How to save money on copy editing #4: Untangle thyself

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Next in our series on how to save money on copy editing (aka ‘how to write clearly’) some tips for not getting yourself into a tangle. Here are just two ways.

1. What to do with ‘what’ and other pesky pronouns.

Quite often ‘what’ is not needed in a sentence. Moreover, starting a sentence with what sets off a chain of events that sends both writer and reader into a muddle. Some examples (all from real life):

‘What it does is it produces seven times the fruit.’

Change to…

It produces seven times the fruit. 

(Oh, god, doesn’t that feel better?) 

‘We believe that what happens in some soils when organic matter breaks down is that it leaves a waxy coating on the soil particles.’

One way to change …

When organic matter breaks down, in some soils it leaves a waxy coating on soil particles. 


‘What’ is not the only culprit…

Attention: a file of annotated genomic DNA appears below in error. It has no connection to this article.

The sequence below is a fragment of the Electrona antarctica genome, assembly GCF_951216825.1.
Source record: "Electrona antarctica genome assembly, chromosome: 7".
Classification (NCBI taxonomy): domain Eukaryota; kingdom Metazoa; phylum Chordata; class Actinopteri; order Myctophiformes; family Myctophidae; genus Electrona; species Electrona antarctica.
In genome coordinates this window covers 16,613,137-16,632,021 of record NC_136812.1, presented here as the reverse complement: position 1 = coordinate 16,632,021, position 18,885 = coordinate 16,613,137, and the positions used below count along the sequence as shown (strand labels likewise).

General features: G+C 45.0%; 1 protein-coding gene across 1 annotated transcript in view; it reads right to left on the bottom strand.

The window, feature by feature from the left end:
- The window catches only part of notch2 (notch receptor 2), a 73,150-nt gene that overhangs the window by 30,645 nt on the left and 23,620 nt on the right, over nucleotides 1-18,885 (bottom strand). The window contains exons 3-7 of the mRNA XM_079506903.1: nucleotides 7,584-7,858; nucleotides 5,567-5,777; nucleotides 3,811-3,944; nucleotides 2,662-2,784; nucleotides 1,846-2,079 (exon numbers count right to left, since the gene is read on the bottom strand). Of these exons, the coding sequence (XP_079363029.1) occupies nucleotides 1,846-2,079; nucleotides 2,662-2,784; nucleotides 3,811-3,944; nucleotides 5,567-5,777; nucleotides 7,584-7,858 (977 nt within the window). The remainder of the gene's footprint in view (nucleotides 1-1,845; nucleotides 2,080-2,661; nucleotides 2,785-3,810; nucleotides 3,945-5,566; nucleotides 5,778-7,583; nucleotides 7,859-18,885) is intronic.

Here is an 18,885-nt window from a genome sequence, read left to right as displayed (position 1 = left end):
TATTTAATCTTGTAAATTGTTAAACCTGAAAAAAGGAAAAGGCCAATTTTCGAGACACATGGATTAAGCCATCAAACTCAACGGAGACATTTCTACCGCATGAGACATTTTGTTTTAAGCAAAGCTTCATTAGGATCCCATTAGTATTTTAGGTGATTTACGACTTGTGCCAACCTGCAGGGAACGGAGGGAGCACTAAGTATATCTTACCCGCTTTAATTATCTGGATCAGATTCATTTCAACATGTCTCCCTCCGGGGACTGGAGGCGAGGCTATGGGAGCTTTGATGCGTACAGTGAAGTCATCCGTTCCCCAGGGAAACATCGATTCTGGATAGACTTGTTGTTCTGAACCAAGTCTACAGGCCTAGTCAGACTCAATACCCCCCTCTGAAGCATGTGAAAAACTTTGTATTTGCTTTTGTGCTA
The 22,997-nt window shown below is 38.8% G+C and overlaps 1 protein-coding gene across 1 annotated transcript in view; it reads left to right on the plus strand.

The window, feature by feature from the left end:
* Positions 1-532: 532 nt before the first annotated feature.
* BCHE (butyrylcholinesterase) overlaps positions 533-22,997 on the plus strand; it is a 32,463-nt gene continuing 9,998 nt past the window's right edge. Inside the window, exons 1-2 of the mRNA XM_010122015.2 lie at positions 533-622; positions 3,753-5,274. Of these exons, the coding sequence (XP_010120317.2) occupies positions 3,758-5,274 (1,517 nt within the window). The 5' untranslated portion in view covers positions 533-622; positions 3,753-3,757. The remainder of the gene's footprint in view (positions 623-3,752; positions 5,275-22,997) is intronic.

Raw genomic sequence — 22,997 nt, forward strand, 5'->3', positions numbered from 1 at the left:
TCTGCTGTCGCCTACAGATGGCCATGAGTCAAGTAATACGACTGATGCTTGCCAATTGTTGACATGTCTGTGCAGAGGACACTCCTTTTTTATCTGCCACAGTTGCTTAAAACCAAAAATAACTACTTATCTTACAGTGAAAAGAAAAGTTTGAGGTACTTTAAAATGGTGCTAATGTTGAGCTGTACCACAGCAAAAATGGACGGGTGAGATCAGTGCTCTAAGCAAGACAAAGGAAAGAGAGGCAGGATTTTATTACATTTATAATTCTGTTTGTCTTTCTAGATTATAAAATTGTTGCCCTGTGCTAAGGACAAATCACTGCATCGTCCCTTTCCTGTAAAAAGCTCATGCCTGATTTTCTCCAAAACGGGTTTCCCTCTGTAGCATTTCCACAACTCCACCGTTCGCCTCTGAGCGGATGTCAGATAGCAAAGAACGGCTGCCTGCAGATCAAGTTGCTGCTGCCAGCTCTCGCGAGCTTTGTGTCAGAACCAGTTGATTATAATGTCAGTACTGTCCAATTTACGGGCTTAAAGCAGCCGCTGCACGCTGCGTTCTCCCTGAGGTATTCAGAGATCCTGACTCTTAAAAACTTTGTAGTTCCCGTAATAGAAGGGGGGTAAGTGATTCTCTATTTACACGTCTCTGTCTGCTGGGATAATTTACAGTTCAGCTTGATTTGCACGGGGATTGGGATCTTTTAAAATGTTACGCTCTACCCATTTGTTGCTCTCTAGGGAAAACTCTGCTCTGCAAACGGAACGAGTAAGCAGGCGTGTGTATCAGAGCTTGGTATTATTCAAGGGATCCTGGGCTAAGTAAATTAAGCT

‘Looking at where my expectations were, I realised I had to change how I felt about the garden.’

Change to …

My expectations were high so I had to change how I felt about the garden.

‘Make sure the location where you supply the paints get at least six hours.’

This is a mess for a whole bunch of reasons, so much so that the meaning is hard to detect, but at a guess ...

Leave the paint to dry for six hours before touching or recoating.

In short, be careful with your use of what, which, who, why, when and how. As you can see, sentences usually become both clearer and shorter without them.

2. While I have you – a few words on prepositions. (You don’t need to know what a preposition is, just recognise them in your own writing.)

Consider these redundancies:

Please send through the documents.

It’s available up until the last week of October.

OK, you say, so what? It’s only one word in a sentence. Fair enough, unless your word limit really matters, which it often does. But check out this OVERLY PREPPY sentence and discover the ways you might improve it. 

‘The number of bees observed without delay after November was a reflection of the conditions of the season.’

Wow, five in one sentence!

Too many prepositions drags the poor old sentence kicking and screaming all the way to its sorry end.

Try this instead:

The bee numbers observed immediately after November reflected the season’s conditions.

(Ahhhh… )

Just observing these two small points in your writing will make your writing clearer, your sentences shorter and your copy-edit cheaper.

May your words pour onto the page,


Photo by Jess Watters on Unsplash